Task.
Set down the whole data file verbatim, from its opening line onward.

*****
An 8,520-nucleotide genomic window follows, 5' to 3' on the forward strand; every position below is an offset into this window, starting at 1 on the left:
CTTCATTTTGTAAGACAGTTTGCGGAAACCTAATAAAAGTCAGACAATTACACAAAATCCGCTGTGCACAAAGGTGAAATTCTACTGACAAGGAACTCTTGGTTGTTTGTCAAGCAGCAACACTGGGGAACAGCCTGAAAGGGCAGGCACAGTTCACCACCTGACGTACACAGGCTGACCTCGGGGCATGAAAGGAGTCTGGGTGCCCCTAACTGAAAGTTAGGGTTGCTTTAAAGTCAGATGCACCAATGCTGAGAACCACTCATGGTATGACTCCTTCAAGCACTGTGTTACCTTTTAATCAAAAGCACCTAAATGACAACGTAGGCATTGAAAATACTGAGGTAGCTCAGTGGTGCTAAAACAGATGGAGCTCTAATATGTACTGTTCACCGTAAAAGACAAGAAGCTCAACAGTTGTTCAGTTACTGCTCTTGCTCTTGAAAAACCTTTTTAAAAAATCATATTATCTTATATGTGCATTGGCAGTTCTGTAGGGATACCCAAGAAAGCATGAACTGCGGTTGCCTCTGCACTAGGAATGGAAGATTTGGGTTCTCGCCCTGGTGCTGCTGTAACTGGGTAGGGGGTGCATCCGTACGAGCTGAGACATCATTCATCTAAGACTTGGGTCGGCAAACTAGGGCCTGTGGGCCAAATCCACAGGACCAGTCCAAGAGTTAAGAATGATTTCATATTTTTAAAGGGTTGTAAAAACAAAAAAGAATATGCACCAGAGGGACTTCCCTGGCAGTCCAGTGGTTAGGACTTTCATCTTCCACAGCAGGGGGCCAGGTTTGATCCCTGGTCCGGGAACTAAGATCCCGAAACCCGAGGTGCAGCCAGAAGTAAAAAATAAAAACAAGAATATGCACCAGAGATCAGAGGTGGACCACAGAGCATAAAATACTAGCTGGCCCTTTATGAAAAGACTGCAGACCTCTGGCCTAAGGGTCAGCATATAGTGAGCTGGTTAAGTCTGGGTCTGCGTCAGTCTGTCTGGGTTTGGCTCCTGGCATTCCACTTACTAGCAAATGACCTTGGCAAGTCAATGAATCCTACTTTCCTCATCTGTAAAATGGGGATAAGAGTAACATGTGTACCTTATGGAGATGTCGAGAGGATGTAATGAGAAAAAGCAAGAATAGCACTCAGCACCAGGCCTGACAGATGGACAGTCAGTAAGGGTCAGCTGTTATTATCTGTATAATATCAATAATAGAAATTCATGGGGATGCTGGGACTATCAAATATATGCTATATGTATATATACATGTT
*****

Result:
An 8,520-nucleotide genomic window follows, 5' to 3' on the forward strand; every position below is an offset into this window, starting at 1 on the left:
CTTCATTTTGTAAGACAGTTTGCGGAAACCTAATAAAAGTCAGACAATTACACAAAATCCGCTGTGCACAAAGGTGAAATTCTACTGACAAGGAACTCTTGGTTGTTTGTCAAGCAGCAACACTGGGGAACAGCCTGAAAGGGCAGGCACAGTTCACCACCTGACGTACACAGGCTGACCTCGGGGCATGAAAGGAGTCTGGGTGCCCCTAACTGAAAGTTAGGGTTGCTTTAAAGTCAGATGCACCAATGCTGAGAACCACTCATGGTATGACTCCTTCAAGCACTGTGTTACCTTTTAATCAAAAGCACCTAAATGACAACGTAGGCATTGAAAATACTGAGGTAGCTCAGTGGTGCTAAAACAGATGGAGCTCTAATATGTACTGTTCACCGTAAAAGACAAGAAGCTCAACAGTTGTTCAGTTACTGCTCTTGCTCTTGAAAAACCTTTTTAAAAAATCATATTATCTTATATGTGCATTGGCAGTTCTGTAGGGATACCCAAGAAAGCATGAACTGCGGTTGCCTCTGCACTAGGAATGGAAGATTTGGGTTCTCGCCCTGGTGCTGCTGTAACTGGGTAGGGGGTGCATCCGTACGAGCTGAGACATCATTCATCTAAGACTTGGGTCGGCAAACTAGGGCCTGTGGGCCAAATCCACAGGACCAGTCCAAGAGTTAAGAATGATTTCATATTTTTAAAGGGTTGTAAAAACAAAAAAGAATATGCACCAGAGGGACTTCCCTGGCAGTCCAGTGGTTAGGACTTTCATCTTCCACAGCAGGGGGCCAGGTTTGATCCCTGGTCCGGGAACTAAGATCCCGAAACCCGAGGTGCAGCCAGAAGTAAAAAATAAAAACAAGAATATGCACCAGAGATCAGAGGTGGACCACAGAGCATAAAATACTAGCTGGCCCTTTATGAAAAGACTGCAGACCTCTGGCCTAAGGGTCAGCATATAGTGAGCTGGTTAAGTCTGGGTCTGCGTCAGTCTGTCTGGGTTTGGCTCCTGGCATTCCACTTACTAGCAAATGACCTTGGCAAGTCAATGAATCCTACTTTCCTCATCTGTAAAATGGGGATAAGAGTAACATGTGTACCTTATGGAGATGTCGAGAGGATGTAATGAGAAAAAGCAAGAATAGCACTCAGCACCAGGCCTGACAGATGGACAGTCAGTAAGGGTCAGCTGTTATTATCTGTATAATATCAATAATAGAAATTCATGGGGATGCTGGGACTATCAAATATATGCTATATGTATATATACATGTT